A walrus by any other name

It is curious indeed that with seekoei being the Afrikaans for hippo, that ‘sea cow’ should also be the origin of the Danish word hvalros for walrus, another source of ivory.  Male and female walruses both develop large upper incisors which in the male can grow to over a metre in length.

Side and front view of a walrus skull. Kind permission of Leeds Museums.

Side and front view of a walrus skull. Kind permission of Leeds Museums.

In cross-section walrus tusk is the most distinctive of ivories. The outline is elliptical and irregular as the tusk is longitudinally grooved.

Naturally grooved surface of the walrus tusk. Kind permission of Hull Maritime Museum: Hull Museums.

Naturally grooved surface of the walrus tusk. Kind permission of Hull Maritime Museum: Hull Museums.

All tusks have an outer layer of cementum which is a bone-like material designed to help secure the tooth in the jaw.  In walrus ivory this forms a distinctive layer which is less translucent than the dentine. The primary dentine, that lies below the cementum, is relatively featureless but as the tusk grows the central cavity of the tusk fills with a whorled secondary dentine that is unique to walrus ivory.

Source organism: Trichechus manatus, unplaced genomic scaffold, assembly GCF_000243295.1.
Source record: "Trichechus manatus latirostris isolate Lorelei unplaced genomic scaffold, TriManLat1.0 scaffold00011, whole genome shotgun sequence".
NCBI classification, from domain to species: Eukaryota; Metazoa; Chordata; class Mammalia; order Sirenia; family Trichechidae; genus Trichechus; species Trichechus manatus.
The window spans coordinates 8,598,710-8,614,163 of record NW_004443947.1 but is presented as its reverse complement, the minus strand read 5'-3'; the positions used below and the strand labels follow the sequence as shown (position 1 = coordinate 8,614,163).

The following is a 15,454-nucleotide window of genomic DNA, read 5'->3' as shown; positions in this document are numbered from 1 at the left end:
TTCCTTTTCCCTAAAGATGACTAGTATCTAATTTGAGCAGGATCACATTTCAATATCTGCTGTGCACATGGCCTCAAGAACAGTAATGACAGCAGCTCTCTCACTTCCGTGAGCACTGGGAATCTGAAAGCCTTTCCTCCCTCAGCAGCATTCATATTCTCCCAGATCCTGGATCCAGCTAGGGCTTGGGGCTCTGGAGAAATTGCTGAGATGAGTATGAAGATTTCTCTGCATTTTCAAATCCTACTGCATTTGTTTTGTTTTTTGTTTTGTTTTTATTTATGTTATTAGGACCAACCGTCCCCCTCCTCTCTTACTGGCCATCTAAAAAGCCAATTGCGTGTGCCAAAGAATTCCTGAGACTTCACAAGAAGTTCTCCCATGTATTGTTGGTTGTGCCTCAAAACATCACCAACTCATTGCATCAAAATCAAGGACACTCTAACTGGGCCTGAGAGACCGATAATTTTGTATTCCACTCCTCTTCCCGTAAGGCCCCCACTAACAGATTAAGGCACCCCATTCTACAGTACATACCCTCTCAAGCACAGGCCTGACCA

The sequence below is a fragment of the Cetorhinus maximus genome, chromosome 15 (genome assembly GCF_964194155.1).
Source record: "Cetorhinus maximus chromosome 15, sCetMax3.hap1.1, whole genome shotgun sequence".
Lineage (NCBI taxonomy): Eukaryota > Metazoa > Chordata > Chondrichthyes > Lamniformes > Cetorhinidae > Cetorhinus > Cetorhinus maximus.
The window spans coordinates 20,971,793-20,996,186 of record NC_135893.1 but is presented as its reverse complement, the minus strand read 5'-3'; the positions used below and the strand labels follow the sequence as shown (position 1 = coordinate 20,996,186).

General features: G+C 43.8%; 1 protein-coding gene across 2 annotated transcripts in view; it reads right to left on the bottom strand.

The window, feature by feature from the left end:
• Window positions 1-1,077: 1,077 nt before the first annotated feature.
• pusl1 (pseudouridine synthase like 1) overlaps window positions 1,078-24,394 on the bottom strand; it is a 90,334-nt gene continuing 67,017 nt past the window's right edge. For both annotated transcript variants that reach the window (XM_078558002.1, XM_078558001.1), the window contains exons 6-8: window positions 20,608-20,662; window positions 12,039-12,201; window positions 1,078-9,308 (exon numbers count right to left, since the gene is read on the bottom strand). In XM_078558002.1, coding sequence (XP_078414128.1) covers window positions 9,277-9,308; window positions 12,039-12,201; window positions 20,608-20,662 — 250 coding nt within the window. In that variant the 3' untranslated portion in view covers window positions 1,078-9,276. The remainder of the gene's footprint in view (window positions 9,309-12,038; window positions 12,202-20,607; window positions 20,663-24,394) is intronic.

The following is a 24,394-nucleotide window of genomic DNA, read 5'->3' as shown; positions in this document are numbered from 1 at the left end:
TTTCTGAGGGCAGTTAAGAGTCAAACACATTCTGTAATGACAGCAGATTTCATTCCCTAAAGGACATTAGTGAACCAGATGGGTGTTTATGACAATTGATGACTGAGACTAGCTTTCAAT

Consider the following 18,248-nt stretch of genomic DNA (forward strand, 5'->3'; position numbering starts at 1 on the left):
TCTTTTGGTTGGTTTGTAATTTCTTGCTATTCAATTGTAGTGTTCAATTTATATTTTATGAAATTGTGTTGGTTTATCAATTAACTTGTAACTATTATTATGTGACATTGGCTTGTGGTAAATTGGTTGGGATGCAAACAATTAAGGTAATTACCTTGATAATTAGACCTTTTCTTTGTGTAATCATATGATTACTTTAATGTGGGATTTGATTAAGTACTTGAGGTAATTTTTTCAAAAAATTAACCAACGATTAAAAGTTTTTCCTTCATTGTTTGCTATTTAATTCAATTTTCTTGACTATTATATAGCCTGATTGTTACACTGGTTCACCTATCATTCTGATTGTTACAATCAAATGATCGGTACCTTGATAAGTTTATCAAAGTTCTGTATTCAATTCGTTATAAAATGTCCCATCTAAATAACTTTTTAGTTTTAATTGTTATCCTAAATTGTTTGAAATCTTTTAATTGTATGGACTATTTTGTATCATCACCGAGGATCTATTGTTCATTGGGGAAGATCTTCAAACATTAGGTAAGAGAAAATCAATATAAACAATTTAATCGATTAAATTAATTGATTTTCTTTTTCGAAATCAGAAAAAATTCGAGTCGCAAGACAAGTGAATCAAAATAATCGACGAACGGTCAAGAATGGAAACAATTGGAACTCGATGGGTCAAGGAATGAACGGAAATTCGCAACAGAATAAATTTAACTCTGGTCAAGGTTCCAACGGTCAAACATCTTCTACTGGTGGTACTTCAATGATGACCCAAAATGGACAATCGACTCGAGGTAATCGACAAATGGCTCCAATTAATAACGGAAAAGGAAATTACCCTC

Detail of the cross-section of a walrus tusk showing the primary and secondary dentine and the outer covering of cementum.

Detail of the cross-section of a walrus tusk showing the primary and secondary dentine and the outer covering of cementum.

The vast majority of the Lewis Chessmen are made from walrus ivory and the characteristic cross-section of the tusk is visible on their bases.  The whorled secondary dentine is sometimes visible on the backs of the chess pieces and where the carving has cut deep into the tusk.

Lewis Chessmen on display at the British Museum

Lewis Chessmen on display at the British Museum

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